How did you find out Cooper had cancer and how did you feel?
Cooper’s diagnosis is that he has Ewing’s sarcoma. It’s usually found in the bones in the lower part of the body, However with Cooper we found it in his skin in the middle of the back. As weird as it sounds I was optimistic when we received the news. Upon the news sinking in, we were quite nervous about what we had coming ahead of us.
What has been the hardest challenge as a carer of an oncology child?
There is a couple of things that have been challenging. Firstly, the financial challenge. The time off from work, plus the cost of buying food while at the hospital. There is also the emotional challenge, when Cooper is having a bad day it’s quite tough to keep a positive outlook and be positive while he is feeling down.
What helps you as a parent win the day?
What helps me win the day is Cooper’s outlook. Sure he has bad days but the way he pushes on makes me feel like I have won.
What are Cooper's dreams and aspirations?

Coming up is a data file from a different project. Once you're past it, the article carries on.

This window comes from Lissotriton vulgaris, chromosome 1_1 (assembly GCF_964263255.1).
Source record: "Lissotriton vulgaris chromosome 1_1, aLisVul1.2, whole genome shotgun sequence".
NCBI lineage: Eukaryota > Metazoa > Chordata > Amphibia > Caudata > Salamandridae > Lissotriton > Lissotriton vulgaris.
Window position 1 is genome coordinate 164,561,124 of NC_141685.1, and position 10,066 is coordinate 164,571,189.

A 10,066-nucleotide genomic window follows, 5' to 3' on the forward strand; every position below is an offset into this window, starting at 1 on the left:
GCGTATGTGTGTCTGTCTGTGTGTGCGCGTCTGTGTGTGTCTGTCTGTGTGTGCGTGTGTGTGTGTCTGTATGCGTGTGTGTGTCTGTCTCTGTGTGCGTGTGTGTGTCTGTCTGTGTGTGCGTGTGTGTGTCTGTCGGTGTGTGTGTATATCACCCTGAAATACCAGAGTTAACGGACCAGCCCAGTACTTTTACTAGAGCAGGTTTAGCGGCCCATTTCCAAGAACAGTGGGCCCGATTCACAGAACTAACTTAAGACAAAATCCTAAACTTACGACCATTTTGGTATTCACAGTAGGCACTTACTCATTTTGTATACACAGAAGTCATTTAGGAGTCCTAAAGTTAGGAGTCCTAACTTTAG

Cooper’s dream is to play for the Canberra Raiders or the Brumbies. Currently, his main aspiration is to just get back on the footy field next year and try out for the raiders development squad.
Who is Cooper's hero?
He said that I am, but I’m pretty sure it’s either his footy coach Brett White or Charnze Nicholl-Kolkstad.
What did life look like before diagnosis?
Like it did for most families; school, sport and friends. But with chemo and a pandemic, Cooper can’t go to school or go to the skate park so it's very isolating.
Win the day helps with relapse and accommodation grants? Why do you think this is vital for oncology families?
It’s vital because you can’t always get a bed in hospital and accommodation isn’t cheap. The relapse grant is vital because you take a hit financially and you think you are in the clear and catching up financially and you relapse. It takes you back to square one and that adds a lot of extra stress. The grant acknowledges this and alleviates some of that.